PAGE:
Because I am mostly a stay-at-home mom, I am lucky enough to be able to volunteer in my kids' school classes. This is nice because I get to spy on them at the same time that they think I am there just because I love them.
I started volunteering when my kids were in a cooperative preschool and part of the deal was that I had to help in the classroom two or three days a month. It was a pretty easy gig, mostly involving reading to kids, cutting apples for snacks, and trying to be out of the room when someone in the 2-year-old class needed a diaper change.
Once I started volunteering at elementary school, the teachers would tell me what to do and I would do it. Sometimes I would help kids at reading centers while the teacher taught small groups. Sometimes I would work on math with a couple of kids who needed a little extra help. Sometimes teachers would ask me to file or staple papers, which I was awesome at. I've been involved in creating Word Walls and helping kids find books at the library.
There was one time when a teacher sent me to the office with a stack of large pieces of colored paper to use the giant paper cutter in preparation for an art project. That assignment I actually messed up pretty badly. I managed to salvage it without anyone knowing after I walked in little stress circles for a few minutes to calm down and get my act together.
Those giant paper cutters are more stressful than you might think. Also, imagine how embarrassing it would have been to have to go back and ask for more paper because I screwed up on the easiest job ever.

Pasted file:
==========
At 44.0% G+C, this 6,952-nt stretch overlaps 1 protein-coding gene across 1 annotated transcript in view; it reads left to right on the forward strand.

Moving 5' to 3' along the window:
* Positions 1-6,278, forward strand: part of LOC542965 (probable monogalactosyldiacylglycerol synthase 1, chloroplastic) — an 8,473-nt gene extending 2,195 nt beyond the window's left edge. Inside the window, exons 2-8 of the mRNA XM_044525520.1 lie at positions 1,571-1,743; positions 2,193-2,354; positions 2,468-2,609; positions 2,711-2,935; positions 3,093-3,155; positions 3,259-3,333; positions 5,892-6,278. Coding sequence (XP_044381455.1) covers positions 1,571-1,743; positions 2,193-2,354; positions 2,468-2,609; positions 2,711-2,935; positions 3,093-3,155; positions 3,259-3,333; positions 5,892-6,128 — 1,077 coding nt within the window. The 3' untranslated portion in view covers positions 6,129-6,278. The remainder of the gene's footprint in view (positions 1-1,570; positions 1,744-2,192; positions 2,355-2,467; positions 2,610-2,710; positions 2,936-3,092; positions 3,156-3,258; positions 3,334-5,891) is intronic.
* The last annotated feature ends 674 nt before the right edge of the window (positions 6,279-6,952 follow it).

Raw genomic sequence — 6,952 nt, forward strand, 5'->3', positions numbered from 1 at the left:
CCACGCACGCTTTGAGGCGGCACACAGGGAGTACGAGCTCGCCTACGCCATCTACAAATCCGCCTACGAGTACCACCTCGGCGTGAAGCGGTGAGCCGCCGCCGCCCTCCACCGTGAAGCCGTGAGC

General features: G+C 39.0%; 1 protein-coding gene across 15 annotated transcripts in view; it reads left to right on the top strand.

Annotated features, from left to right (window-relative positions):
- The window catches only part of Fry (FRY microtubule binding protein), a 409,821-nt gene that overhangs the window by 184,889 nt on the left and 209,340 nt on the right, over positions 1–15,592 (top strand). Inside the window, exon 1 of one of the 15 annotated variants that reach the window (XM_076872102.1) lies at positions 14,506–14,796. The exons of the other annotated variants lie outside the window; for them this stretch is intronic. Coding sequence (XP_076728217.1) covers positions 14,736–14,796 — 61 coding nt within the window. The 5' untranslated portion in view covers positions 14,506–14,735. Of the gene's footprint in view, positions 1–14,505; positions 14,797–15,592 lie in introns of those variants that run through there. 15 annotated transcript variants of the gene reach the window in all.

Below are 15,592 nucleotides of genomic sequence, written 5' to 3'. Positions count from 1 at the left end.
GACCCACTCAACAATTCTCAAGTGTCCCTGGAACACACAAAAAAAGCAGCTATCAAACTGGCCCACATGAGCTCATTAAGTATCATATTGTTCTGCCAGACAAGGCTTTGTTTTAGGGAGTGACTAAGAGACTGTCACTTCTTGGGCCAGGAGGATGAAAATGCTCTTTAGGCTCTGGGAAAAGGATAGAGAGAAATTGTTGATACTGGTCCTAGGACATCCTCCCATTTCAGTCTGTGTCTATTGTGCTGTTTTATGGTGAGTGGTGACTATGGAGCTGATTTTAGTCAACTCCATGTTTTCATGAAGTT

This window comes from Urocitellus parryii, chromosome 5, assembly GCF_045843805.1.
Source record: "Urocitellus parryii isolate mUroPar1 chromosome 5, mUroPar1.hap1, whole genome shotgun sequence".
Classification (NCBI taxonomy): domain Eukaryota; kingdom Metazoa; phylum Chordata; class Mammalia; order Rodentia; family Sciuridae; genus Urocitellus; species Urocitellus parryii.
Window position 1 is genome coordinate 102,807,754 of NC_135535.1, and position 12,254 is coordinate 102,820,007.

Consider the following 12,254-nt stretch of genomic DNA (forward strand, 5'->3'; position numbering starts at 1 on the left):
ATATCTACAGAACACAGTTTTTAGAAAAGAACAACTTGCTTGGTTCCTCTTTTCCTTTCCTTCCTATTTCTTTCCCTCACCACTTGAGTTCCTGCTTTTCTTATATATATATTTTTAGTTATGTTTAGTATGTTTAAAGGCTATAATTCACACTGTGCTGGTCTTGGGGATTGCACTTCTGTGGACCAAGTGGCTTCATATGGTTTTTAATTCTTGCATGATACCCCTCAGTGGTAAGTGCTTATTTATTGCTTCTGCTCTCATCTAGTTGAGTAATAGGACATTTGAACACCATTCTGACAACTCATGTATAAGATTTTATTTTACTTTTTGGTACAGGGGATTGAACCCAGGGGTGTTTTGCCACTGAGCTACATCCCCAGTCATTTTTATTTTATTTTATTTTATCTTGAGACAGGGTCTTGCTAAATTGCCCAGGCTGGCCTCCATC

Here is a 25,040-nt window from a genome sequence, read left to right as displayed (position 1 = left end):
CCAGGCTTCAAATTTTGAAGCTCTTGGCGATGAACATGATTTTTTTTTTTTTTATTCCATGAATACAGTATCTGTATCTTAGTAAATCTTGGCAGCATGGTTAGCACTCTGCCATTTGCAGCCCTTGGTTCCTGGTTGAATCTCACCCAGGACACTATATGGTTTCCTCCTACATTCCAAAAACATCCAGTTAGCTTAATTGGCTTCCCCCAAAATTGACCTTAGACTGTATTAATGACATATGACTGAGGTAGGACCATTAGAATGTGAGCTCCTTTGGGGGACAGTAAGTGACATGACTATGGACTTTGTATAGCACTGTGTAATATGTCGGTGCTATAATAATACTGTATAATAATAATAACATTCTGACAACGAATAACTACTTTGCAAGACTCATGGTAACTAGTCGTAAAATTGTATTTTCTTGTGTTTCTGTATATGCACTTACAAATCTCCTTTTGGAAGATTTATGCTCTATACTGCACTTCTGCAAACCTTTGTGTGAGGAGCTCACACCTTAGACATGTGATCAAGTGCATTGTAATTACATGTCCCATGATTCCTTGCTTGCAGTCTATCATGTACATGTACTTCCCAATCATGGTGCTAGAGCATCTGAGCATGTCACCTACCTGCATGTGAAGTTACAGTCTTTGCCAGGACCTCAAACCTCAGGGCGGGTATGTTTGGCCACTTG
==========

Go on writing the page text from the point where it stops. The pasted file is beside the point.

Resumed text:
This year, a couple of teachers in my youngest child's grade have somehow gotten the impression that I am a writer. Those teachers asked me to help them teach writing lessons to the kids. The goal is to get them excited about writing.
I think I did actually get them excited about writing on one of the first couple of weeks I visited the classroom when I read something I wrote, but had to stop and ask the teacher, "Is it okay to say 'butt' in here?" Then all the kids were excited to write about butts.
Since then, I have honed my lesson plans a little more carefully. I learned this fancy new word: "curriculum." Evidently there are actual guidelines for what teachers are supposed to present to their students.
Currently the kids are working on researching and writing about animals, which, as it turns out, is a lot of fun. I know this because I am doing the same thing. Last week I learned all about giraffes. This week I've assigned myself the platypus. I'm pretty excited for this week.
Even better, by all reports, the kids are really excited too. I watch them when the teacher tells them they're out of time and they want to keep writing. I see them all want to share what they wrote with the class. I love to write. It is pretty neat to be able to watch that same love grow in these students.
I know that I am so lucky to have the time to be able to volunteer. I also know that I am incredibly lucky to have teachers who welcome parents into the classroom. I think it is a sign of an excellent and confident teacher to want other people in the classroom while they are teaching your children.
My youngest is in second grade this year and I've noticed that once kids hit third grade, teachers are less excited to have you in the classroom, and actually, your kids probably are too. At that point, it is mainly a matter of volunteering to go on field trips (field trips being a whole other topic altogether) and hoping you get to go to the theater with the fifth grade and not on the boat ride with the fourth.
My experience has shown me that this might be my last year of weekly in-classroom volunteering. I plan to make the most of it that I can. Now, if you'll excuse me, I have to go do some research on platypuses.
Jean, a.k.a. Stimey, writes a personal blog at Stimeyland; an autism-events website for Montgomery County, Maryland, at AutMont; and a column called Autism Unexpected in the Washington Times Communities. You can find her on Twitter as @Stimey.